These delicate, artichoke-studded ricotta dumplings from Eric Ziebold are crisp on the outside and warm and cheesy in the center. They're excellent with the slightly sour sauce of preserved lemon, olives and fresh herbs. Ziebold advises using only the creamiest, thickest, freshest ricotta you can find.
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1/2 lemon, plus 1 tablespoon fresh lemon juice
2 globe artichokes
1 cup fresh ricotta cheese
2 tablespoons freshly grated Parmesan cheese
1 tablespoon all-purpose flour, plus more for dusting
Salt and freshly ground pepper
1 large egg yolk
1/2 small red bell pepper
1/2 small yellow bell pepper
1/4 cup plus 2 teaspoons extra-virgin olive oil
2 tablespoons water
1 tablespoon plus 1 teaspoon Champagne vinegar
1/4 preserved lemon, flesh discarded, rind very thinly sliced (see Note)
2 tablespoons cold unsalted butter, cut into pieces
2 tablespoons very finely chopped shallots
2 tablespoons chopped pitted Niçoise olives
1 tablespoon chopped flat-leaf parsley
1 tablespoon minced chives
1 teaspoon chopped tarragon
Vegetable oil, for frying
2 packed cups baby arugula
How to Make It
Fill a small bowl with water and squeeze the lemon half into it. Working with 1 artichoke at a time, snap off the outer leaves. Using a sharp knife, trim the stem and base of the artichoke and cut off the top two-thirds of the leaves. With a spoon or melon baller, scrape out the furry choke. Rub the artichoke heart all over with the lemon half and drop in the bowl of water. Repeat with the remaining artichoke.
Bring a small saucepan of water to a boil. Add the artichoke hearts and simmer over moderately high heat until tender, about 12 minutes. Drain and cut into 1/4-inch dice.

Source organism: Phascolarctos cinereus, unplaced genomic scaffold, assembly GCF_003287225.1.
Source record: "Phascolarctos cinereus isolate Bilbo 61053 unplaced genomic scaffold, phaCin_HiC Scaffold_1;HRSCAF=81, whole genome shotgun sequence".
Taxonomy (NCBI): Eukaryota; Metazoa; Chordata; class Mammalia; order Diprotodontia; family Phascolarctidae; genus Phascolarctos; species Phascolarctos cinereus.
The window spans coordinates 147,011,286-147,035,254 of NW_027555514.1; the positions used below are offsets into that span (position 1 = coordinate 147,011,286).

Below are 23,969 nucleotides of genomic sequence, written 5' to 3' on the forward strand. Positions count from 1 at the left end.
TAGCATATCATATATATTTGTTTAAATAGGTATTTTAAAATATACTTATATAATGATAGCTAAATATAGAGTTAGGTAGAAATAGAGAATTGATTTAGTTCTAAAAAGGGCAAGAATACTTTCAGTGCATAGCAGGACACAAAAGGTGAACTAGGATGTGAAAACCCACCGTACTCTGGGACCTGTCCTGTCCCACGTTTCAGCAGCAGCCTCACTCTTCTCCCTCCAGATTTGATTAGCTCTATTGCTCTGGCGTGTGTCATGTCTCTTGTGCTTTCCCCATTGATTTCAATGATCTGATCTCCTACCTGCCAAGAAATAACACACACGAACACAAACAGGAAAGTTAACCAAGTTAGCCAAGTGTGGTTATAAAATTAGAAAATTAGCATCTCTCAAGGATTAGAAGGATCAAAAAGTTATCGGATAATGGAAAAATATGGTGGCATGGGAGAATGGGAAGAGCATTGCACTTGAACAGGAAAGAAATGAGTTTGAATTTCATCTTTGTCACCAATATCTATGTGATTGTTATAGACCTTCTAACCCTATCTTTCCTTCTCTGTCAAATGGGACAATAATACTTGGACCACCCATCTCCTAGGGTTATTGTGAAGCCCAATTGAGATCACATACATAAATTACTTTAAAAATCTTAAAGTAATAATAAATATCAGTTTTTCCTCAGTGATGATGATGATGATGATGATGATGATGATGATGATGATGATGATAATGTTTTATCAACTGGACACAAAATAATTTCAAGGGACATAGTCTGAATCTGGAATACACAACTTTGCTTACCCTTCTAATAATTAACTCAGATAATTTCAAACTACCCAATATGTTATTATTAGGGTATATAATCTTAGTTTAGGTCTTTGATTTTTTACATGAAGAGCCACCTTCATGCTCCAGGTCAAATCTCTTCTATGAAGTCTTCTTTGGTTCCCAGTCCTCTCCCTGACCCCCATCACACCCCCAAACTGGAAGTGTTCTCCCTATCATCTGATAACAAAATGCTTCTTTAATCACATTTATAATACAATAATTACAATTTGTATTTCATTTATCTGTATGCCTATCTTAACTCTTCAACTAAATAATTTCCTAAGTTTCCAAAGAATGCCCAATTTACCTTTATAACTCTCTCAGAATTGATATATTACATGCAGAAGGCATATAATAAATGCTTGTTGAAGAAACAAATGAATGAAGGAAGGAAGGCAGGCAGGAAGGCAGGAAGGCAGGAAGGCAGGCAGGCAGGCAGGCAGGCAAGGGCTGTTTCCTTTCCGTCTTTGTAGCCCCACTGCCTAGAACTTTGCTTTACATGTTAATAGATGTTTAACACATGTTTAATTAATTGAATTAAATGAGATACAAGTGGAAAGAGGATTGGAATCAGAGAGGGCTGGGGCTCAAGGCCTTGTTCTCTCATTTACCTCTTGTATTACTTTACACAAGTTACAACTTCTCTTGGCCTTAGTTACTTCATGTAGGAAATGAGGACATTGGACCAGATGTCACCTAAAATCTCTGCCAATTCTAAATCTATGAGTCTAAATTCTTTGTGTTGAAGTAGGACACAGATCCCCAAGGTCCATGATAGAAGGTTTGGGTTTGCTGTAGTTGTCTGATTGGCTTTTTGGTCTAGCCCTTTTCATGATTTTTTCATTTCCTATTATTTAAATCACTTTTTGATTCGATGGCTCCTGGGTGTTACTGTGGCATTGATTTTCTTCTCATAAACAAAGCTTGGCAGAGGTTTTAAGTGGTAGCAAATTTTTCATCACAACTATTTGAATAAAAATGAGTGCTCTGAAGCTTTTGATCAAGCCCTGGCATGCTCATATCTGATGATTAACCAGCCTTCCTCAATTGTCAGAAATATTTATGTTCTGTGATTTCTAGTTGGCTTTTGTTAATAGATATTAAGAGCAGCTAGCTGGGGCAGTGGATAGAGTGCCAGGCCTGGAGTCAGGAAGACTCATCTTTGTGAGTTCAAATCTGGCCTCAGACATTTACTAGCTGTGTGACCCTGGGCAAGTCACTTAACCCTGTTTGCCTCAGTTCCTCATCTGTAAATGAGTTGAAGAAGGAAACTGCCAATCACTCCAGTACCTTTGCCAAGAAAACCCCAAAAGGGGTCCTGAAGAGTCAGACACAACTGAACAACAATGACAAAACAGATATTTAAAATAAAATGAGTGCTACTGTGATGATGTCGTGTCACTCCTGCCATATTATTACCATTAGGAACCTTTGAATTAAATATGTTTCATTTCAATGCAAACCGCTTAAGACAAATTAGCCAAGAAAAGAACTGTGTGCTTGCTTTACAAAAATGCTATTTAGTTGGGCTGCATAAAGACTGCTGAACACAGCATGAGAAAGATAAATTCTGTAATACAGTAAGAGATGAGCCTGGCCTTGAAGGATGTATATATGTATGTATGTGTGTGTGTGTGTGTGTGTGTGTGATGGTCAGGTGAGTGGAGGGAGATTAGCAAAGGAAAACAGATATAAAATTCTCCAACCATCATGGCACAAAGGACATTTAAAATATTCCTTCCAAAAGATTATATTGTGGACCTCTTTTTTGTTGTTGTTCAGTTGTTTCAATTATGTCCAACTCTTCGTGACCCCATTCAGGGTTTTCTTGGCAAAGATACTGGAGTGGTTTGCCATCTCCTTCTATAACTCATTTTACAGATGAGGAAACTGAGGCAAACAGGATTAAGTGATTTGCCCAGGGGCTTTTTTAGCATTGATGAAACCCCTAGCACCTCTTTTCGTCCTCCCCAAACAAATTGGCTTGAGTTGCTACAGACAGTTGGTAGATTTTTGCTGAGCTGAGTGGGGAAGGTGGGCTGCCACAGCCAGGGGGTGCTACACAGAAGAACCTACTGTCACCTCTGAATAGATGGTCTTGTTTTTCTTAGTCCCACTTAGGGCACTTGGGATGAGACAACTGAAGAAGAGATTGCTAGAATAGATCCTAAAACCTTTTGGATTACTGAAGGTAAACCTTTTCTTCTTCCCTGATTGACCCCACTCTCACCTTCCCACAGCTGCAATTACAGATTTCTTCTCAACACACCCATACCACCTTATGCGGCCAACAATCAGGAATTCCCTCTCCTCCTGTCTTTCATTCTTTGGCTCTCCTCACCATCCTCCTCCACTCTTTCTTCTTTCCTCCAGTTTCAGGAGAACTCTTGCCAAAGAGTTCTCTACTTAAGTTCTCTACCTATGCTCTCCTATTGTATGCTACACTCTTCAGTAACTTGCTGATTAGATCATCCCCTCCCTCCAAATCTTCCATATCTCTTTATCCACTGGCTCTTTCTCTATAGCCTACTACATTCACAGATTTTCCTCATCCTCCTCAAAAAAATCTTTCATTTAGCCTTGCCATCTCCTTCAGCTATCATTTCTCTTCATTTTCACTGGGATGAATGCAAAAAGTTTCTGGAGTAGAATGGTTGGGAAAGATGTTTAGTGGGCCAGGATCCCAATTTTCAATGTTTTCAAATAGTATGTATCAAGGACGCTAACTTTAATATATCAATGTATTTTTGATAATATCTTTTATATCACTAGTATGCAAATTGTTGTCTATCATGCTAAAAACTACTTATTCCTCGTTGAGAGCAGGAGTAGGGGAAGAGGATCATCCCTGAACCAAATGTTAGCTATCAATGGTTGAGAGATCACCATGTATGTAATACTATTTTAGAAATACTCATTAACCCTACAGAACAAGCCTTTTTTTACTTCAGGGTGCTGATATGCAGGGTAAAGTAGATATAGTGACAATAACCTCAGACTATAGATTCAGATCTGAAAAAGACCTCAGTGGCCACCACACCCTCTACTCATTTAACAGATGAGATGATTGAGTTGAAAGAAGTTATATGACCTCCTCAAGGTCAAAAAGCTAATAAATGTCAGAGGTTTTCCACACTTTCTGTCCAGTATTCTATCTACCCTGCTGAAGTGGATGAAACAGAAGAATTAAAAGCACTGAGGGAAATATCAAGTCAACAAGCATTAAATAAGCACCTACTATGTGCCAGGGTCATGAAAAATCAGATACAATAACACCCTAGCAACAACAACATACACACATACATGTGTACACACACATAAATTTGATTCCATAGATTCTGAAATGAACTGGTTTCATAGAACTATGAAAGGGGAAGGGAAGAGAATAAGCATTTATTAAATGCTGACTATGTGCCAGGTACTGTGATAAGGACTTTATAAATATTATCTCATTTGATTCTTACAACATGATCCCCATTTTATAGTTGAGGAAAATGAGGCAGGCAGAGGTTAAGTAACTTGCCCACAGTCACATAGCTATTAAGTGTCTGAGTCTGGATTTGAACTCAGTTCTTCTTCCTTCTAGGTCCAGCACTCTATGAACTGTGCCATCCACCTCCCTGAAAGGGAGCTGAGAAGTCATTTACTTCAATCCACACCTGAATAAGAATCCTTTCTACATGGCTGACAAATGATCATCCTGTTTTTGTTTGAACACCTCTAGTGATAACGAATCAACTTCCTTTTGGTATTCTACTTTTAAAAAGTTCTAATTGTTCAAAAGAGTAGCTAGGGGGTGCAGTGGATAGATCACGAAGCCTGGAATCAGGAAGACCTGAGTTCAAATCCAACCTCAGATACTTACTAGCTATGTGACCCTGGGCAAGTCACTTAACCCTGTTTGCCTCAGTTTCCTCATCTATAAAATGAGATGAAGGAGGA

Bring a medium saucepan of salted water to a simmer. In a large bowl, mix the ricotta with the Parmesan and 1 tablespoon of the flour; season with salt and pepper. Stir in the egg yolk and the diced artichoke hearts. Using 2 large serving spoons, form the mixture into 12 oval-shaped dumplings. Add the dumplings to the simmering water and cook gently until they start to rise to the surface, about 1 minute. Using a slotted spoon, transfer the dumplings to a large, rimmed baking sheet. Pat dry with paper towels and refrigerate until very cold, about 1 hour.
Meanwhile, roast the pepper halves over a gas flame or under the broiler, skin side up, until nicely charred. Transfer the peppers to a bowl, cover with plastic wrap and let cool. Peel the peppers and cut them into 1/4-inch dice.
In a small saucepan, combine 1/4 cup of the olive oil with the lemon juice, water, 1 tablespoon of the vinegar and the preserved lemon rind and boil over moderately high heat until reduced by half, about 3 minutes. Remove from the heat and whisk in the butter, 1 piece at a time. Stir in the shallots, olives, parsley, chives, tarragon and roasted peppers and season with salt and pepper. Keep the sauce warm.
In a large skillet, heat 1/4 inch of vegetable oil until shimmering. Lightly dust the dumplings with flour and add them to the hot oil. Cook the dumplings over moderately high heat until they are golden brown all over, about 4 1/2 minutes. Transfer to paper towels to drain.
In a medium bowl, combine the remaining 2 teaspoons of olive oil and 1 teaspoon of vinegar and season with salt and pepper. Add the arugula and toss. Spoon the lemon sauce into 4 shallow bowls. Arrange 3 dumplings in each bowl, mound the arugula alongside and serve.
Preserved lemon are lemons that have been cured in a lemon-salt mixture. They have a strong, pungent flavor. Look for them at specialty-food shops.
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